African Arguments Editorial – Boko Haram in Nigeria : another consequence of unequal development
An extremely violent Islamist group based in north east Nigeria, Boko Haram has emerged as a significant factor in Nigerian politics and security. Once confined to Maidugri – and driven partly by regional politics – it has now struck in other parts of the north and in the capital Abuja at the centre of Nigeria. Recent attacks in Damataru and Maidugri have claimed over 200 lives.
Two years ago the government claimed victory after the death of its leader, Mohamed Yusuf, after a battle at its headquarters in Maidugri. Film showed the police randomly executing civilians, and apparently murdering Yusuf whilst in police custody. Problem solved said the government. They could not have been more wrong. Boko Haram has re-emerged, more numerous, better armed and utterly ruthless. It is able to access easily deployed weaponry such as hand grenades and small arms as well as more sophisticated explosive devices delivered as car bombs, sometimes by suicide bombers. In August, it bombed the UN building in Abuja. Deploying across a wider area, it has launched head-on attacks on police and army. This suggests increasingly sophisticated co-ordination and the development of internal organisation as well as substantial financial and material backing.
Since 2001 and the start of the US-led War on Terror the temptation has been to interpret all domestic Islamist groups through the prism of international terrorism. This is plausible. Boko Haram or a faction of it – it may not be a monolithic organisation – has had contact with members of Al Qaeda in the Islamic Maghreb (AQIM) and even the Somali “˜Al Shabaab. But the local may be more important than the global. A more fruitful interpretation comes from an examination of Nigerian domestic politics rather than global jihad.
The north-east of Nigeria has been largely excluded from developmental gains that have, to some extent, occurred in other regions of the country, notably the economically explosive region around Lagos. Boko Haram’s central demand – the imposition of Sharia law in Northern states – suggests a rejection of the values of westernising Nigerian society that has produced obscene largesse for a few. In addition, the re-election this year of President Goodluck Jonathan, a Christian Southerner from the Delta region, seemed to further signal the decline in the North’s political power. Since independence the northern political elite have been the deciding factor in who rules the country. In forming the Peoples Democratic Party the northern elite helped create a national party which made sure that power was circulated – rather than shared – so each area took it in turns to be President and “chop” (steal from the public purse).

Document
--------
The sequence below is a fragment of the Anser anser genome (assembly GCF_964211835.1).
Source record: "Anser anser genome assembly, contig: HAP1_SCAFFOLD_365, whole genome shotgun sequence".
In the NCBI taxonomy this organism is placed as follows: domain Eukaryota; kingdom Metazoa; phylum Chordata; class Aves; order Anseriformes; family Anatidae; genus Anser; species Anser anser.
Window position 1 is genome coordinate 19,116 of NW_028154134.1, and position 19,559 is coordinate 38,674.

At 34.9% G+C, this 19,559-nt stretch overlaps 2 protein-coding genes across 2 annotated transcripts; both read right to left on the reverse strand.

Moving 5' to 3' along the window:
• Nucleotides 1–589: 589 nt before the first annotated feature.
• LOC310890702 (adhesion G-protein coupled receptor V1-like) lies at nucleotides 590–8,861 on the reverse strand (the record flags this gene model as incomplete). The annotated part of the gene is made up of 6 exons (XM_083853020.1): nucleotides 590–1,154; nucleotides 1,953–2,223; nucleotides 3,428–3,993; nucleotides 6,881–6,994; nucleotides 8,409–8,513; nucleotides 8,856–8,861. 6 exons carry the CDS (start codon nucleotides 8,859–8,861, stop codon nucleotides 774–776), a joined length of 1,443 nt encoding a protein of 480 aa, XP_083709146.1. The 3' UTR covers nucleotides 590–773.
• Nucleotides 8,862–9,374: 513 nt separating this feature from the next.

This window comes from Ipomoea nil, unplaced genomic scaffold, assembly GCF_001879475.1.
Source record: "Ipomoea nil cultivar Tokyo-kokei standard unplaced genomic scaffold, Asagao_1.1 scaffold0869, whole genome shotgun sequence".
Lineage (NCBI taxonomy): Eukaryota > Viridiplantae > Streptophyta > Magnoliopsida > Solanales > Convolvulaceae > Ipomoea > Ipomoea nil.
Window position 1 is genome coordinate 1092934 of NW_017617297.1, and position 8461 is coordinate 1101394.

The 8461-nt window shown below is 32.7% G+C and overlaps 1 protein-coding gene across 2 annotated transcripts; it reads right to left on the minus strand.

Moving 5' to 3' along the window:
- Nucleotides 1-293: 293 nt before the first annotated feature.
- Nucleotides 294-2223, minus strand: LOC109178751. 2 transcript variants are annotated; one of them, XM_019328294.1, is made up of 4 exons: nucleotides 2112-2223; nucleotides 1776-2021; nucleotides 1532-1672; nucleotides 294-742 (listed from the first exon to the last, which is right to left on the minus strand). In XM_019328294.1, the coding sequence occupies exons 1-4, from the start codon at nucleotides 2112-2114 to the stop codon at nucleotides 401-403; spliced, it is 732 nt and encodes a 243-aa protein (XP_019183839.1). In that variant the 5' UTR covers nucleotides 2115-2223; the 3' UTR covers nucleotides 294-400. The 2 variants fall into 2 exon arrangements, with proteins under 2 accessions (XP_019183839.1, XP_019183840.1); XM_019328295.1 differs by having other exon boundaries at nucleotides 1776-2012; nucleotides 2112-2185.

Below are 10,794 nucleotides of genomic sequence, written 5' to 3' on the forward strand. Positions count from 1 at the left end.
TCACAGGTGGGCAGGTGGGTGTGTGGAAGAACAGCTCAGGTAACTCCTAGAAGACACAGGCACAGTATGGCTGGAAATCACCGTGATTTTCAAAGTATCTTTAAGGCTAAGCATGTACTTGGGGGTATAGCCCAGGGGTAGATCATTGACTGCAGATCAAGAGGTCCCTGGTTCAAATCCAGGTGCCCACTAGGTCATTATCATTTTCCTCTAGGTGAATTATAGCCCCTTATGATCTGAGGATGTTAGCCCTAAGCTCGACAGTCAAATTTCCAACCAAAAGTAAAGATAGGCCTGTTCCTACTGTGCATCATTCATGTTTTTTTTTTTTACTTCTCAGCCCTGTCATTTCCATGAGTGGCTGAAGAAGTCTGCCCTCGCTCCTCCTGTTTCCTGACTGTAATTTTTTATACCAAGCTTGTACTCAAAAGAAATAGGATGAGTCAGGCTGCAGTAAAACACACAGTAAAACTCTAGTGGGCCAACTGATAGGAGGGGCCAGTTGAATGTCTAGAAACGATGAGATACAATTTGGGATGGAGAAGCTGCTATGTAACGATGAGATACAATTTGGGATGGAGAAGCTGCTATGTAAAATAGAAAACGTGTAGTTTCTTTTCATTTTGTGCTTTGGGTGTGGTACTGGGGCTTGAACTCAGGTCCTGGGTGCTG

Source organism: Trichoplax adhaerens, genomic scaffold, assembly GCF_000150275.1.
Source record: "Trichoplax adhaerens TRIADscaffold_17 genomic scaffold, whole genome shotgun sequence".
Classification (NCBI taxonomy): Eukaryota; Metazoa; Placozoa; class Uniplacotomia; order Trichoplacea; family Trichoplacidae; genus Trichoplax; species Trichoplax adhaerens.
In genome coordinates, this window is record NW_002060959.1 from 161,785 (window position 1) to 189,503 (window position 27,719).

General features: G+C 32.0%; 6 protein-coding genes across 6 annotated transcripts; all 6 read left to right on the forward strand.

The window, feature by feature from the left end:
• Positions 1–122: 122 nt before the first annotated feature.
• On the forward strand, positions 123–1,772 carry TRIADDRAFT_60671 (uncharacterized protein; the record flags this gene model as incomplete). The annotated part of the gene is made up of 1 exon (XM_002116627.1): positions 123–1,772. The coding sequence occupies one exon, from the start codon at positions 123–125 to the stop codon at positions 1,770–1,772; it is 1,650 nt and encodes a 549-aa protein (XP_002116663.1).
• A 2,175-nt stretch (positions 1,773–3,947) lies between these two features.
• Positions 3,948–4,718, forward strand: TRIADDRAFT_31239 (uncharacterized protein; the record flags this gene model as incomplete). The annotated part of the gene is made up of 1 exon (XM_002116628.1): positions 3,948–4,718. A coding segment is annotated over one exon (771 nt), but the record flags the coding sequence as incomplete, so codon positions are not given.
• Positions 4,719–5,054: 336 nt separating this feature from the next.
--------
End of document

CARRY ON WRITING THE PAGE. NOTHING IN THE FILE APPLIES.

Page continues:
In the lead-up to this year’s election the north argued that since its President, Umaru Yar “˜Adua, had died in office, they should still retain the presidency. But Goodluck Jonathan, the vice president and a southerner, outmanoeuvred them and was elected President in April. Northerners voted heavily for General Muhammadu Buhari, a northerner and former president who stood aside from the PDP and formed his own party. But he made almost no effort to campaign in the south where his party barely existed and he lost heavily. The resulting fear and anger in the north was expressed by mobs who attacked the houses of prominent PDP leaders.
That anger may also be feeding Boko Haram. However, it is not, or does not appear to be, an organisation run or supported by rich and powerful political figures though it does receive funding from outside Nigeria we are told by Western security agencies. It is a local political movement now fighting a national campaign to pursue its ends. Its recruitment of predominantly unemployed, poorly educated young Muslim men is made possible by the national political failure to provide jobs, health or education. When northern primary school teachers were recently given a national primary-level exam, nearly all of them failed it. Unemployment in northern cities is extremely high. Without a decent future, young men are easily drawn into fanatical movements.
Military action alone will not defeat the movement. The speed at which the organisation recovered from its “defeat” by Nigerian security services in 2009 shows the problem is far from solved. The only long-term solution is the development of the region.